• #1 by TatsPizza on 30 Jul 2015
  •    35 years ago I worked in a small pizza restaurant in the NY suburbs owned by a guy who grew up on Mulberry Street in NY's Little Italy. Tommy had the best pizza around, he told me his secret was to use the best ingredients and he charged more accordingly. I started off washing dishes and quickly progressed to counter man, prep cook, kitchen cook and finally pizza maker. I learned how to make sauce, we didn't just open a can and add water to it. I figured out the proportions to make the sauce at home and continue to make Tommy's sauce to this day. His dough was a different story, he had an air of secrecy to it. When it came time to mix the dough, I dumped a 50# bag of Pillsbury Bread Flour into the Hobart, in the mean time Tommy weighed out the yeast, he used cake yeast. He would dump the yeast in the mixer, then he started adding water by eye and I turned the mixer on. He continued adding water until he was satisfied then he added a handful of sugar and a handful of salt, occasionally he added more water. It mixed for a couple of minutes then again by eye he added olive oil. It continued to mix until it started to climb out of the mixer at which point Tommy said "Its done mixing, lets weigh it out".

       So, 35 years later, I move to Richmond VA. This is my wife's home town. We lived in Richmond a short time when her brother invited us out for pizza. I can say it sort of looked like pizza and that's about it. One night my wife ordered Papa Johns, I commented to her it wasn't pizza. We tried several more disappointments and finally I posted on Facebook about my Richmond pizza experience. A childhood friend posted "You used to work in a pizza place make your own". This started my journey (as my wife calls it an obsession) of home pizza making perfection.

       I had the home made sauce down, the challenge was the dough. I googled pizza dough, looked at a couple of recipes and decided on one. I mixed it up in the Kitchenaid mixer but when I went to stretch the dough, it started to tear. I somehow managed to stretch it out to 14" to fit my Teflon coated pizza pan, with only a few dough repairs. My wife loved it, I hated it. Next several batch's I added more water until I had a dough I could at least stretch without tearing and having to repair it.

       I wasn't satisfied, my wife and her family loved the pies. I went back to google and discovered this forum about 16 months ago. I spent many hours reading these forums. First thing I did was buy a baking stone, I chose a custom size 17"x17" Fibrament baking stone because I wanted to make 16" pizzas. Next I bought an 18" peel at a local restaurant supply. Using a large peel in a small oven was a bit hair raising launching the pie onto the stone so I bought a 16" screen. I start cooking the pizza on the screen and then pull it out after 4-5 minutes and let the pizza finish cooking on the stone. These few things made huge improvements in the cooking of the pies, but I still wasn't satisfied.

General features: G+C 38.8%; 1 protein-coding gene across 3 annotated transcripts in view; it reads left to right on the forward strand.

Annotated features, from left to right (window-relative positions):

I went back to reading on the forums, the next improvement was to age the dough for two days in the refrigerator. That improved the taste a lot and the workability of the dough slightly. I tried up to four days in the refrigerator, which resulted in even better flavor. I still wasn't satisfied because, I didn't have those big holes in the crust. At this point I was using my trial and error dough recipe for two dough balls:

    4 cups flour
    1 cups water
    tbsp salt
    tbsp sugar
    1 tbsp olive oil
    1/3 cake cake yeast

    Notes: tried 1 cups water, 1 is too dry dough doesnt stretch

       I finally broke down and used the dough calculator and came up with this recipe:

    Flour (100%):    690.1 g  |  24.34 oz | 1.52 lbs
    Water (65%):    448.57 g  |  15.82 oz | 0.99 lbs
    IDY (.5%):    3.45 g | 0.12 oz | 0.01 lbs | 1.15 tsp | 0.38 tbsp
    Salt (1%):    6.9 g | 0.24 oz | 0.02 lbs | 1.24 tsp | 0.41 tbsp
    Oil (1%):    6.9 g | 0.24 oz | 0.02 lbs | 1.53 tsp | 0.51 tbsp
    Sugar (1%):    6.9 g | 0.24 oz | 0.02 lbs | 1.73 tsp | 0.58 tbsp
    Total (168.5%):   1162.82 g | 41.02 oz | 2.56 lbs | TF = 0.102
    Single Ball:   581.41 g | 20.51 oz | 1.28 lbs

      First thing I noticed, the dough balls were about one third larger. My scale is only accurate to one gram so for yeast I use 1 1/4 tsp, salt 1 1/4 tsp sugar 1 3/4 tsp and oil 1/2 tbsp. Using more dough on my 16" pies made another big improvement. My only complaint is the crumb, the crust is more bready then airy. I am open to suggestions.

  • #2 by dflip on 30 Jul 2015
  • Hi Tat.  I live in Cville, but used to live in Richmond.  I actually started making Pizza b/c there wasn't really any amazing pizza there.  Richmond is a tough town for Pizza.